If Bell* only knew what he started. We have unlimited talk, text, and data, but that is only because we’ve re-upped our contract so many times that they essentially grandfathered in a now-extinct plan. We are both currently locked into two-year contracts (thanks, Sprint!) that have about ten months to go. I have no idea what we will do after that. Part of me is really interested in investigating options like Republic Wireless, Google Fi, or even Cricket. But part of me also knows that we use a lot of our data on weekends when we visit my parents at their cottage up North. Sometimes, I even blog from my phone! Maybe I do need the newer iPhone with the bigger screen. I kid, I kid. All I know is that the only way I can really make this present number palatable is to list each phone separately on our budget as two different $80 line items. $160 a month seems like too much. $1920 a year is mind-numbingly absurd.

*Or Meucci or any of the other people who may have invented my iPhone’s ancestor.

So Tell Me…How do your expenses look when you consider the scope of the year? What should we do with our phones?

Test Your Budget with the Power of 12

30 thoughts on “Test Your Budget with the Power of 12

  1. I am fairly happy with our expenses if we look at them this way. I am spending more like $600 per month on food, so $7,200, but there are four of us and some of us are vegetarian. Everything else is legit.

    1. Your family is awesome when it comes to budgeting, Holly. I learned so much from you guys when I was too chicken to actually comment. Your blog was the first place I learned about zero-sum budgeting!

  2. I’d love to trade grocery budgets with you but not property taxes – YIKES! We pay about half of that! My husband is the king of using paper towels…really. (He is sitting next to me and I’m glad he isn’t watching me type) OK – he likes to clean though, so I’ll keep him 🙂 I am working on a post in the next few weeks about phones. We use 4 different plans and we have a hot spot because we have different needs. We re-evaluate that one each year, but try not to spend forever on it either! I’m eyeing Google Fi right now myself, but have used Republic Wireless and Airvoice too! Loved them all. One kid uses Straight Talk and the other uses Virgin Mobile. I’ve read a ton (more than I could have ever dreamed of) about plans but I still use a crappy windows phone that cost $35… 🙂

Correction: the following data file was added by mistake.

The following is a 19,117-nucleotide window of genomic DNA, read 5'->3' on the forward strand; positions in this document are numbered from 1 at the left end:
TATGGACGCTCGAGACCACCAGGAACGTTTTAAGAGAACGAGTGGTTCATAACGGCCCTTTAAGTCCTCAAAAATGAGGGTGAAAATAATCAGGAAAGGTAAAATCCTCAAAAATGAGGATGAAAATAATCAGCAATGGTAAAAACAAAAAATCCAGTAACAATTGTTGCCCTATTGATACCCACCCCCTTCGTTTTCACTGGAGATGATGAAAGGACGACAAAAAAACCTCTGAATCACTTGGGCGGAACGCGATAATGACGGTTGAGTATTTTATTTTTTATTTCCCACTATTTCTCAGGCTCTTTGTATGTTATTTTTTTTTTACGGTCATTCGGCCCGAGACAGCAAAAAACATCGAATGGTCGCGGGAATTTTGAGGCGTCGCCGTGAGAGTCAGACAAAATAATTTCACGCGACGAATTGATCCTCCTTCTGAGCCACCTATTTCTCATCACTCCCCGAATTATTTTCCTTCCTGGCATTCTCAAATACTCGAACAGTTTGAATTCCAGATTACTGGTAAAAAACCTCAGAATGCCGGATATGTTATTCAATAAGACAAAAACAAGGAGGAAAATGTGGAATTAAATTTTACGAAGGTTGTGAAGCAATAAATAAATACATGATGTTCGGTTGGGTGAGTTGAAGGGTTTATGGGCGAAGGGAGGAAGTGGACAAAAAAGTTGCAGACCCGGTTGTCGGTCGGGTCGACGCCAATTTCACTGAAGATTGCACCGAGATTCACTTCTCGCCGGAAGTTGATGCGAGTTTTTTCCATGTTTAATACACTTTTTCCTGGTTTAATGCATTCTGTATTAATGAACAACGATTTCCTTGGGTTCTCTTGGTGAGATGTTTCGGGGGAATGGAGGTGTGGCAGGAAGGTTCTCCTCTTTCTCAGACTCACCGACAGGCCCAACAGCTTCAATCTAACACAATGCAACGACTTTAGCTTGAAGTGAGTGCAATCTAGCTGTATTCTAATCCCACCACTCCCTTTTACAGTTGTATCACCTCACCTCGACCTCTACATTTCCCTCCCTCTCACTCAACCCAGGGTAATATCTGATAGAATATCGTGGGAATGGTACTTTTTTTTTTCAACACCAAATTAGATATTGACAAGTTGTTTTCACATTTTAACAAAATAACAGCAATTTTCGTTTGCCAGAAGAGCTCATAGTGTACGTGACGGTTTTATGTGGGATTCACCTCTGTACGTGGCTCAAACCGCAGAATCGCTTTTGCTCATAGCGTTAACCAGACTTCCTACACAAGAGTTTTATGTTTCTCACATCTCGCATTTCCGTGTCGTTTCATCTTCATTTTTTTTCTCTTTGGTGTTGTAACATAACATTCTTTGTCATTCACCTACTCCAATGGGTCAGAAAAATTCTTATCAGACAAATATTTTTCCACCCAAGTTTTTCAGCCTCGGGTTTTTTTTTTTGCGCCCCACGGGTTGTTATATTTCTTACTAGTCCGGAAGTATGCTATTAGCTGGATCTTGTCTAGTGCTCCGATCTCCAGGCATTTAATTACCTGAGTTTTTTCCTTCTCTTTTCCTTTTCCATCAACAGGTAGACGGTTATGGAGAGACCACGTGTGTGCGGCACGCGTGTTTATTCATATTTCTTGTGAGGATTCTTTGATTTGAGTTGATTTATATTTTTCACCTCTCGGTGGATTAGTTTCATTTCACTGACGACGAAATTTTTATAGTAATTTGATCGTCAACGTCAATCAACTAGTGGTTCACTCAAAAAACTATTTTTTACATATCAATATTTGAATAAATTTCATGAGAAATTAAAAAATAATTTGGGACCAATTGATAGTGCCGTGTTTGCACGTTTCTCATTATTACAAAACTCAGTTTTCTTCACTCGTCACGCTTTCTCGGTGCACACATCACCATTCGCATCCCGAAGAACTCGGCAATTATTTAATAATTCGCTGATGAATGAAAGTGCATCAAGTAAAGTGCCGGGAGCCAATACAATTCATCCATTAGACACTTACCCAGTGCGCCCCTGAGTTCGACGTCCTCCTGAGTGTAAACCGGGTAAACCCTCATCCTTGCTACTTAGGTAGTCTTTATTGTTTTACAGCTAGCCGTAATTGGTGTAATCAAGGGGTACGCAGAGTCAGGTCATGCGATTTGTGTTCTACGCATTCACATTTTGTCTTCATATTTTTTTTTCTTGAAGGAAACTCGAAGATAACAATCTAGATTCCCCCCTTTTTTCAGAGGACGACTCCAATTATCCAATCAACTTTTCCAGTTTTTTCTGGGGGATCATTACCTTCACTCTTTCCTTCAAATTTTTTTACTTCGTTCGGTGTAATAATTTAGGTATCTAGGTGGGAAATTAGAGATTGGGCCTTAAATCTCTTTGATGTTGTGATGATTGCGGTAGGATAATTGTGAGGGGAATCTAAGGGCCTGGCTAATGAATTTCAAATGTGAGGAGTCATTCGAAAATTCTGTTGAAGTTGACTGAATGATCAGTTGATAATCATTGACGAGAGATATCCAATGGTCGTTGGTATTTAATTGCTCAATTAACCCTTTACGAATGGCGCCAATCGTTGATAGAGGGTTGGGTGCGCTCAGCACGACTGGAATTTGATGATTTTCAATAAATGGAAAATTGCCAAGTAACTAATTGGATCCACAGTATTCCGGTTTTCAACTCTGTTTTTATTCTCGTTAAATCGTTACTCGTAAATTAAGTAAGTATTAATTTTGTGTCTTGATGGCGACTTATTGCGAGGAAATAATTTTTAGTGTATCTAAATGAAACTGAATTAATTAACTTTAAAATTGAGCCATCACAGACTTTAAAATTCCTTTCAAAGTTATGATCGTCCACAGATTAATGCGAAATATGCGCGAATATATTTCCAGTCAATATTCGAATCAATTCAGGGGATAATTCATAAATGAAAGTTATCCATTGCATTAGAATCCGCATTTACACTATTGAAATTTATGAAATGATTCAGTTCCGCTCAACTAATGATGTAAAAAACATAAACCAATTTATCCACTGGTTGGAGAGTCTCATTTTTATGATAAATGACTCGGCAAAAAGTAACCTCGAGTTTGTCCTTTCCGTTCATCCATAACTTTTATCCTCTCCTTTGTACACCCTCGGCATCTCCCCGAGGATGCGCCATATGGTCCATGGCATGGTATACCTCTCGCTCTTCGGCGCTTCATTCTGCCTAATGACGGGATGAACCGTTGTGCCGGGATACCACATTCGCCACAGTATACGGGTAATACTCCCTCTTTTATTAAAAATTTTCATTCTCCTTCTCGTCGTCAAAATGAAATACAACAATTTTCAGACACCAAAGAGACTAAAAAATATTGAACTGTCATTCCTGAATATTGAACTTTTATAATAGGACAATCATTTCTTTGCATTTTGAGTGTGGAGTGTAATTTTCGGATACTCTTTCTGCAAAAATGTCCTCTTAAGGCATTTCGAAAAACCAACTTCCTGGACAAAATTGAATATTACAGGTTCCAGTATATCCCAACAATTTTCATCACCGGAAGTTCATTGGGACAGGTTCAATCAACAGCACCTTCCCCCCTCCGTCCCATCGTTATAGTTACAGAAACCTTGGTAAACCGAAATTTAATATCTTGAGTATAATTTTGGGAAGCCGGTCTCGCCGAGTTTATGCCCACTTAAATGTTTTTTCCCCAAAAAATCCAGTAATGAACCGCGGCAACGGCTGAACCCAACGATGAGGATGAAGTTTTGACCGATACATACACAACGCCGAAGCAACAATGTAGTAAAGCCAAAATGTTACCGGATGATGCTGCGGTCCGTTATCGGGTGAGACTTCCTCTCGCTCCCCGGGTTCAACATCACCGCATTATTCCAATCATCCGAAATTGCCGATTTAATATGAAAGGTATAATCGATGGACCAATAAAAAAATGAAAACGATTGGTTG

1. It sounds like I need to pick your brain, Vicki! Do you all have Androids? I am hoping Tip Yourself will be available on Androids by the time my contract is up!

      1. My kids have Iphones, hubby has a Nexus 4 and I have a Noika windows phone of all things… I am looking at Google Fi and Nexus 5X for $199. Nice to have gmail, google docs etc. all seamless with the Nexus phones. I hope Tip Yourself is on Android soon too! The windows store is just silly.

  3. $208/month for groceries is amazing!
    I’ve been with Selectel Wireless for app a year now. My phone runs on Verizon and I pay a flat $30/month. Data limit is 1G which I only reached once while traveling and using maps often. Mr G has StraightTalk for $40/month, which is closer to $45 with taxes and fees. His phone also runs on Verizon and he has more data. If you want to do some research check out the techmeshugana.com – Daley’s guides.

  4. Great article! Looking at budget items from a yearly perspective can really make you think twice about some of your spending. This past year I cut my cable/internet bill from $120 to $40/month with SlingTV. That’s $960/year saved from the cable crooks! Not sure what you and Mr. P watch on TV but it may be something to look into.

    1. That’s incredible! I cut back some of our channels, but he’s still holding on dearly to Discovery, Animal Planet, and the History Channel. I would love to find a better option!

  5. Nothing like some Aldi Riesling to sooth the nerves. The food bill is fantastic. I think Mrs. G. and I are in the $350-$380/month range. And I don’t have a hollow leg! The mortgage and the property expenses seem about right for your neck of the woods. Cable bill is pretty good too. We currently pay $88/month (internet, land-line, and Netflix). The cell phone bill does appear high. I think we’re paying about half that. All in all, I say you and Mr. P. are entitled to a victory lap around the kitchen table. Nice job.